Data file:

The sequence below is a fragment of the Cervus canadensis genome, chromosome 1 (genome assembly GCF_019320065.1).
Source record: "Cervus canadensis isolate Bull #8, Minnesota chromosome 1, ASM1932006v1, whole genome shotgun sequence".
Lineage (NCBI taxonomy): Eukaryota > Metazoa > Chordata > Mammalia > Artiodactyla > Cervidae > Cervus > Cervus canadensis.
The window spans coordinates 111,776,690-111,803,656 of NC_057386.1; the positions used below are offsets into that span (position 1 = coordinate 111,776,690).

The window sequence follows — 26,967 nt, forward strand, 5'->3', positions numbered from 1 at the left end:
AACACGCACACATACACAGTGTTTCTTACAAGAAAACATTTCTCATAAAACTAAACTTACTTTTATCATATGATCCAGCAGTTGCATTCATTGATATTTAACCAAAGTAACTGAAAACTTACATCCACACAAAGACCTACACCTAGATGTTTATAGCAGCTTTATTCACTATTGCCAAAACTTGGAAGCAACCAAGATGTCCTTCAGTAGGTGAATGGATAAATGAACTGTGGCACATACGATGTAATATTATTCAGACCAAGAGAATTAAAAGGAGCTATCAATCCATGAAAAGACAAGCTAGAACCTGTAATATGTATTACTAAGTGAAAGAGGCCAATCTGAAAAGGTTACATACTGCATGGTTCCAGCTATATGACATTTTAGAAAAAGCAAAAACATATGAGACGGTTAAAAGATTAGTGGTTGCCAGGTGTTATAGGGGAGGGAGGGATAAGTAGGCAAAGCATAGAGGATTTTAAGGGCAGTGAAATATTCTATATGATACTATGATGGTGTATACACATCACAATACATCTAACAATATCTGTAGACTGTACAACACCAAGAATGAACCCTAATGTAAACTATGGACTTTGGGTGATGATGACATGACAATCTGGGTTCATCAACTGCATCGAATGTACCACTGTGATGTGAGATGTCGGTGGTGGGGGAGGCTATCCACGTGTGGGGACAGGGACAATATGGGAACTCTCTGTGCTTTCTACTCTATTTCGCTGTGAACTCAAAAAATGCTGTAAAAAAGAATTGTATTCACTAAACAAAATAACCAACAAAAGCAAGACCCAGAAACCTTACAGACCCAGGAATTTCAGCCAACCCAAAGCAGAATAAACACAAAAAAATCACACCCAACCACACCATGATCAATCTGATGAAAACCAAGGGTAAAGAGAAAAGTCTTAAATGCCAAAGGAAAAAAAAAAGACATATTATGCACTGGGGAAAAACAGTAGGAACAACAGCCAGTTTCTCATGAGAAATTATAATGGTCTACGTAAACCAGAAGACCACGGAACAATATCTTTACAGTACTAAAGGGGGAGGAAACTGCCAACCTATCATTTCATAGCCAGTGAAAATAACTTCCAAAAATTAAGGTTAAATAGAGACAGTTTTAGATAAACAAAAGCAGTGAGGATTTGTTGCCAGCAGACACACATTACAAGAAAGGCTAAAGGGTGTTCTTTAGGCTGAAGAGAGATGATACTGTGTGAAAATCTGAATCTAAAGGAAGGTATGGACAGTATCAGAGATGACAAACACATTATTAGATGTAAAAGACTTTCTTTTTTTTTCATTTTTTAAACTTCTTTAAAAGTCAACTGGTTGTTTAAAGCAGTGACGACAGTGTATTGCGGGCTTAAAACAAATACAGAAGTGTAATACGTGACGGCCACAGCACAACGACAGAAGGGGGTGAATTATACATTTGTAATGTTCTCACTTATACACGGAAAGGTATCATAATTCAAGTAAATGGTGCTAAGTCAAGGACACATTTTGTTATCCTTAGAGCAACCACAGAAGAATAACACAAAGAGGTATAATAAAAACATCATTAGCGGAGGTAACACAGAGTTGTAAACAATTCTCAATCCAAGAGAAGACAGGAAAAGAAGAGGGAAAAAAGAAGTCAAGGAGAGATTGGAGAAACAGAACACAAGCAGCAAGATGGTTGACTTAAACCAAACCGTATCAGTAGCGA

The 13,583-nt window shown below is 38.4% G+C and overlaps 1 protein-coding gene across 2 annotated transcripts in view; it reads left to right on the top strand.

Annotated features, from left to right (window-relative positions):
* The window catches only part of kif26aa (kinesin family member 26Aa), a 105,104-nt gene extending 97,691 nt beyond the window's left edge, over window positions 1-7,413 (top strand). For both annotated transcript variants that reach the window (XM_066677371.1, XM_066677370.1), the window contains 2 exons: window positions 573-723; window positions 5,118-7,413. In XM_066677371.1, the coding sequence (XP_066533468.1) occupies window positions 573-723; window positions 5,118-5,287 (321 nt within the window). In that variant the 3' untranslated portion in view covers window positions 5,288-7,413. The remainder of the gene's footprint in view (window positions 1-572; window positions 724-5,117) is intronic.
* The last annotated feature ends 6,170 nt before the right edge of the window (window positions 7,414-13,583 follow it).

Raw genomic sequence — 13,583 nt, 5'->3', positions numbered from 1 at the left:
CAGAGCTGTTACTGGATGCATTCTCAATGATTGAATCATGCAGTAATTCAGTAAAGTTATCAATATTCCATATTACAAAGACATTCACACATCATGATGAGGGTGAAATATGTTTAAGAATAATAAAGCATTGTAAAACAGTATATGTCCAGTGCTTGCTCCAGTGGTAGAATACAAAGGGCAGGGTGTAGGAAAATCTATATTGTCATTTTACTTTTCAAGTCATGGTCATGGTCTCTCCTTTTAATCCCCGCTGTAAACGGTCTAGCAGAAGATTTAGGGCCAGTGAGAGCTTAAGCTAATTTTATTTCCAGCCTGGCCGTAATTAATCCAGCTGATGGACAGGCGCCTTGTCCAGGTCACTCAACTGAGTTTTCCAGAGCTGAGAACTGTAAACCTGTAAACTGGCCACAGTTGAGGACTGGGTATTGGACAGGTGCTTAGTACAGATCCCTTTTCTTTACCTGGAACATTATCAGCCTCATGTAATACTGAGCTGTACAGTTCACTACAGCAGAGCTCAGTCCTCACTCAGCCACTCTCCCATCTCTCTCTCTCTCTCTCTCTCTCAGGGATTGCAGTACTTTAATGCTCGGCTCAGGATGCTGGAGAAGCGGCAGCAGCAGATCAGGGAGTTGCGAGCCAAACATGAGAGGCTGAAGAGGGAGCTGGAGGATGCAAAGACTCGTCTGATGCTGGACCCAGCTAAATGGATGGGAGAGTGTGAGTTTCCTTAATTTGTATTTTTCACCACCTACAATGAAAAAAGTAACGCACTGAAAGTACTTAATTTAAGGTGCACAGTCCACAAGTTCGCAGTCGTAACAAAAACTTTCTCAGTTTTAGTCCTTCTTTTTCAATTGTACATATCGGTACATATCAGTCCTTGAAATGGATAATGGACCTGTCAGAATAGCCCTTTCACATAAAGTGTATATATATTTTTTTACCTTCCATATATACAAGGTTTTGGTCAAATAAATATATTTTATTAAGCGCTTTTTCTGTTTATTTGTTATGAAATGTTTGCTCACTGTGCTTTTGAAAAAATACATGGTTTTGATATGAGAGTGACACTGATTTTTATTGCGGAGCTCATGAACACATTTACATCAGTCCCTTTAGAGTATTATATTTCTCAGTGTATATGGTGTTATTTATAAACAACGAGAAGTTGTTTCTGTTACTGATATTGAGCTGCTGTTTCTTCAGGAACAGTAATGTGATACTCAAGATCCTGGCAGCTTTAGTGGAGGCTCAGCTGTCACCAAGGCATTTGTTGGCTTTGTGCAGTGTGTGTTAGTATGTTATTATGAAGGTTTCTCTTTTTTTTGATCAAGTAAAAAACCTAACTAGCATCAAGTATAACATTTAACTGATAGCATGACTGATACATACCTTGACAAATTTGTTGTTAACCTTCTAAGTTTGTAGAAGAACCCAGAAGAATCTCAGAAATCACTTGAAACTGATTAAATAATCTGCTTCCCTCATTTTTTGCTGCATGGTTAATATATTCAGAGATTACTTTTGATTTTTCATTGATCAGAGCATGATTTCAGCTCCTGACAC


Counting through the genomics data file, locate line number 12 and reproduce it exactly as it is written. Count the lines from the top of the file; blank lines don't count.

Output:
CAGAGCTGTTACTGGATGCATTCTCAATGATTGAATCATGCAGTAATTCAGTAAAGTTATCAATATTCCATATTACAAAGACATTCACACATCATGATGAGGGTGAAATATGTTTAAGAATAATAAAGCATTGTAAAACAGTATATGTCCAGTGCTTGCTCCAGTGGTAGAATACAAAGGGCAGGGTGTAGGAAAATCTATATTGTCATTTTACTTTTCAAGTCATGGTCATGGTCTCTCCTTTTAATCCCCGCTGTAAACGGTCTAGCAGAAGATTTAGGGCCAGTGAGAGCTTAAGCTAATTTTATTTCCAGCCTGGCCGTAATTAATCCAGCTGATGGACAGGCGCCTTGTCCAGGTCACTCAACTGAGTTTTCCAGAGCTGAGAACTGTAAACCTGTAAACTGGCCACAGTTGAGGACTGGGTATTGGACAGGTGCTTAGTACAGATCCCTTTTCTTTACCTGGAACATTATCAGCCTCATGTAATACTGAGCTGTACAGTTCACTACAGCAGAGCTCAGTCCTCACTCAGCCACTCTCCCATCTCTCTCTCTCTCTCTCTCTCTCAGGGATTGCAGTACTTTAATGCTCGGCTCAGGATGCTGGAGAAGCGGCAGCAGCAGATCAGGGAGTTGCGAGCCAAACATGAGAGGCTGAAGAGGGAGCTGGAGGATGCAAAGACTCGTCTGATGCTGGACCCAGCTAAATGGATGGGAGAGTGTGAGTTTCCTTAATTTGTATTTTTCACCACCTACAATGAAAAAAGTAACGCACTGAAAGTACTTAATTTAAGGTGCACAGTCCACAAGTTCGCAGTCGTAACAAAAACTTTCTCAGTTTTAGTCCTTCTTTTTCAATTGTACATATCGGTACATATCAGTCCTTGAAATGGATAATGGACCTGTCAGAATAGCCCTTTCACATAAAGTGTATATATATTTTTTTACCTTCCATATATACAAGGTTTTGGTCAAATAAATATATTTTATTAAGCGCTTTTTCTGTTTATTTGTTATGAAATGTTTGCTCACTGTGCTTTTGAAAAAATACATGGTTTTGATATGAGAGTGACACTGATTTTTATTGCGGAGCTCATGAACACATTTACATCAGTCCCTTTAGAGTATTATATTTCTCAGTGTATATGGTGTTATTTATAAACAACGAGAAGTTGTTTCTGTTACTGATATTGAGCTGCTGTTTCTTCAGGAACAGTAATGTGATACTCAAGATCCTGGCAGCTTTAGTGGAGGCTCAGCTGTCACCAAGGCATTTGTTGGCTTTGTGCAGTGTGTGTTAGTATGTTATTATGAAGGTTTCTCTTTTTTTTGATCAAGTAAAAAACCTAACTAGCATCAAGTATAACATTTAACTGATAGCATGACTGATACATACCTTGACAAATTTGTTGTTAACCTTCTAAGTTTGTAGAAGAACCCAGAAGAATCTCAGAAATCACTTGAAACTGATTAAATAATCTGCTTCCCTCATTTTTTGCTGCATGGTTAATATATTCAGAGATTACTTTTGATTTTTCATTGATCAGAGCATGATTTCAGCTCCTGACAC